Nokia is back. Well, sort of. It’s back as a name on phones made by another company under license (HMD Global). Besides three new smartphones launched at MWC, all eyes were on perhaps the biggest story of the show – the re-released Nokia 3310.
I take my hat off to the PR team who came up with the idea to reboot an old phone, considered a classic by many (personally, I preferred the 6nnn range with the individual soft keys instead of a single button on the 3nnn range) and sure to get the media in a frenzy.
It’s exactly what happened in the run up to MWC, at the press conference and then on the show floor.
I had to have a quick play, but I am not sure exactly who is really going to buy this phone. Cheap phones for £20 in Argos, the type you give to someone as an emergency phone, or use as a disposable phone at a festival, are already widely available.
The rebooted 3110 isn’t going to be as cheap as one of those, and its unique selling point is that it looks mostly like the original phone. But with a new directional pad (that I found a bit tricky to use) and a larger QVGA display.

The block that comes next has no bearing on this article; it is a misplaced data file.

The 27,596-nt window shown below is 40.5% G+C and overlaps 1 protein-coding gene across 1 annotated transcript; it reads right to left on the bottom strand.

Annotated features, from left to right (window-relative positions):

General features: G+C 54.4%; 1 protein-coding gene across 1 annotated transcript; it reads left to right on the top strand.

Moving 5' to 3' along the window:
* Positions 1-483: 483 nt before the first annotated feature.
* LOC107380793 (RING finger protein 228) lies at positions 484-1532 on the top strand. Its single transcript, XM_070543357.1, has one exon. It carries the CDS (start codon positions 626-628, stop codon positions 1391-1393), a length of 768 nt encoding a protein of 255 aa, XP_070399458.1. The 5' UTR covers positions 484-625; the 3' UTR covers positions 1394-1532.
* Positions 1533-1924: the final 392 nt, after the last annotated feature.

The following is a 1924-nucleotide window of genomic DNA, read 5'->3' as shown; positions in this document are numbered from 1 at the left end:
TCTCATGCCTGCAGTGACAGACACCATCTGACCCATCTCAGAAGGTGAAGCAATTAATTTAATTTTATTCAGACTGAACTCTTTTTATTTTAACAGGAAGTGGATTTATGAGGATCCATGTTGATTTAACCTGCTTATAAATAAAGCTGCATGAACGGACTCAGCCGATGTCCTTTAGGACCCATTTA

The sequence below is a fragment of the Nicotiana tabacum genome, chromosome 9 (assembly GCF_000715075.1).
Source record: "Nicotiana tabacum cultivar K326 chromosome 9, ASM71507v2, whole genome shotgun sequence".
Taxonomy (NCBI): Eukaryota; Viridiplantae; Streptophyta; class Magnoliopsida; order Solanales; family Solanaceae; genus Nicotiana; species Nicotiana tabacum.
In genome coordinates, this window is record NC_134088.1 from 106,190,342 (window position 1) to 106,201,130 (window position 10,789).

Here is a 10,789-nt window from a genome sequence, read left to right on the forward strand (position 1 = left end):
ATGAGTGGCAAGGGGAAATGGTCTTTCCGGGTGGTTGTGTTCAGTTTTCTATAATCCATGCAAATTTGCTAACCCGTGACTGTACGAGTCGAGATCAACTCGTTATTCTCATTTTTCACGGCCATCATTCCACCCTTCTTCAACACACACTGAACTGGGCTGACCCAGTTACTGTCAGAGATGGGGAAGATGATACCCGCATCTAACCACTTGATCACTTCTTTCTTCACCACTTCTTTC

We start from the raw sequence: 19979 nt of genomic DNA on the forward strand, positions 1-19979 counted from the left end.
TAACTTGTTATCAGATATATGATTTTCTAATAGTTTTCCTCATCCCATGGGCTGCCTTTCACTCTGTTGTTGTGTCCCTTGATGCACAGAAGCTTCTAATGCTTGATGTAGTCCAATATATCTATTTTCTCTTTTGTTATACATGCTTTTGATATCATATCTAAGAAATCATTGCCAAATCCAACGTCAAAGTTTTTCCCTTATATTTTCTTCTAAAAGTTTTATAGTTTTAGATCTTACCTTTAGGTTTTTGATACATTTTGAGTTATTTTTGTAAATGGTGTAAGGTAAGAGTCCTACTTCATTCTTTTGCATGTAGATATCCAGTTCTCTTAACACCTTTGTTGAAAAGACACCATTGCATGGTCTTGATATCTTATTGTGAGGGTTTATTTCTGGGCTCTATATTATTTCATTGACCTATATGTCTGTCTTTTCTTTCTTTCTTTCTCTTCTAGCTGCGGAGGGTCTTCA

Sure, it’s a bit of fun.. but I feel I had my fun by playing with it on the stand. Longevity isn’t going to be a big thing here.
Okay, so as the 3310 was never a favourite of mine (I have plenty of Nokia favourites I would love to see remade before this), maybe I’m not the best person to comment. However, I can’t help but feel a lot of people will think the same when push comes to shove. The novelty is going to wear off fast.
It seems that people who don’t even remember the original have more interest, almost out of some weird curiosity of when people owned phones that were just phones.
The biggest problem for me is that Nokia’s press coverage is great, but nearly all for the 3310, and without some people talking about the three Nokia Android smartphones that were also launched, one a European launch of a the Nokia 6 already launched in China at the start of the year.
It’s obviously early days and I am sure that the PR gurus will have other ideas to remind us of the glory days, and hopefully forget about that little blip with Microsoft.
Consider me along for the ride, but I am hoping for something a bit better than three rather basic smartphones that join an already packed market full of affordable phones (when is the flagship coming?) and a blast-from-the-past gimmick.
What are your thoughts on this? Where do you think the ‘new’ Nokia goes from here. Is it doing things right from the outset, or were you hoping for something a bit more special?